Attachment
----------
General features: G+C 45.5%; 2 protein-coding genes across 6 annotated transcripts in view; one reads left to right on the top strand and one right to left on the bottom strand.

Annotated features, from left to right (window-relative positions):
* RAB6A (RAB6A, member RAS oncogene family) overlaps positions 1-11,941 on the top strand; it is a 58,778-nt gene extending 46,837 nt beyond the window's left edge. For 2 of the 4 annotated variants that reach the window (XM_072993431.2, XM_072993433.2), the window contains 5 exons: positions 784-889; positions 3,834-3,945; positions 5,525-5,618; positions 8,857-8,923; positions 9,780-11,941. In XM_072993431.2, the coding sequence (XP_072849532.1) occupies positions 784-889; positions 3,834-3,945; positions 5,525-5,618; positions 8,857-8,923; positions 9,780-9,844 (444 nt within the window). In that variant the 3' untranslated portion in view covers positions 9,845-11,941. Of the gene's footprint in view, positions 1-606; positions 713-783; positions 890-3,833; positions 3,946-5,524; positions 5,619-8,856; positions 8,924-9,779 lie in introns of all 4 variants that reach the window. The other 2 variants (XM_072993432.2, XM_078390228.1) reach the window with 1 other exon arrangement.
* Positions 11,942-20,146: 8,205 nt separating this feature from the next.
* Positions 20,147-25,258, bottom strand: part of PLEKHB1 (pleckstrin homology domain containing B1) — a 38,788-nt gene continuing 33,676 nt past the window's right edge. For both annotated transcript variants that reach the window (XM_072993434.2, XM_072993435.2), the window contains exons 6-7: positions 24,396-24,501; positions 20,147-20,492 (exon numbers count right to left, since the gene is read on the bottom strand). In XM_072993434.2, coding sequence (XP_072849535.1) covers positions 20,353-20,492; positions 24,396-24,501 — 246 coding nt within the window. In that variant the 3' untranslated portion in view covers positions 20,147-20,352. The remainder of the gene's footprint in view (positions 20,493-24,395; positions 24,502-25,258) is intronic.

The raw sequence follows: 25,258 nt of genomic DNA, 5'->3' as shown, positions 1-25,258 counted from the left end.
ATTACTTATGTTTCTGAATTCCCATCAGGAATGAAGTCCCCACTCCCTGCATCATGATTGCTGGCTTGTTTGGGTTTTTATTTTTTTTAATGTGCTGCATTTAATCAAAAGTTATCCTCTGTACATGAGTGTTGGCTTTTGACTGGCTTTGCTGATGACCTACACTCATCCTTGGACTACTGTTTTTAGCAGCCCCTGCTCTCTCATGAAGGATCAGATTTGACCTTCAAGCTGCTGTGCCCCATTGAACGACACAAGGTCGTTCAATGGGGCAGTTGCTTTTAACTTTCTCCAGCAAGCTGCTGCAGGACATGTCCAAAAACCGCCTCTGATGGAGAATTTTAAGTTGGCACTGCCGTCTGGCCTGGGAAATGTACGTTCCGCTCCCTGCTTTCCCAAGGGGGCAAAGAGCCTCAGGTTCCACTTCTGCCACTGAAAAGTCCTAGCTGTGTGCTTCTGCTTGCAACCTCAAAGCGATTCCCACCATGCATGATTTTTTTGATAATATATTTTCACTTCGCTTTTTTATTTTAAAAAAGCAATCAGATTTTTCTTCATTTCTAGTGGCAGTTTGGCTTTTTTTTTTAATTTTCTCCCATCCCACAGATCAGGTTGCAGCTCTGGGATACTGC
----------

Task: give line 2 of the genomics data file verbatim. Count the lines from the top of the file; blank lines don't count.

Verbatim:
Annotated features, from left to right (window-relative positions):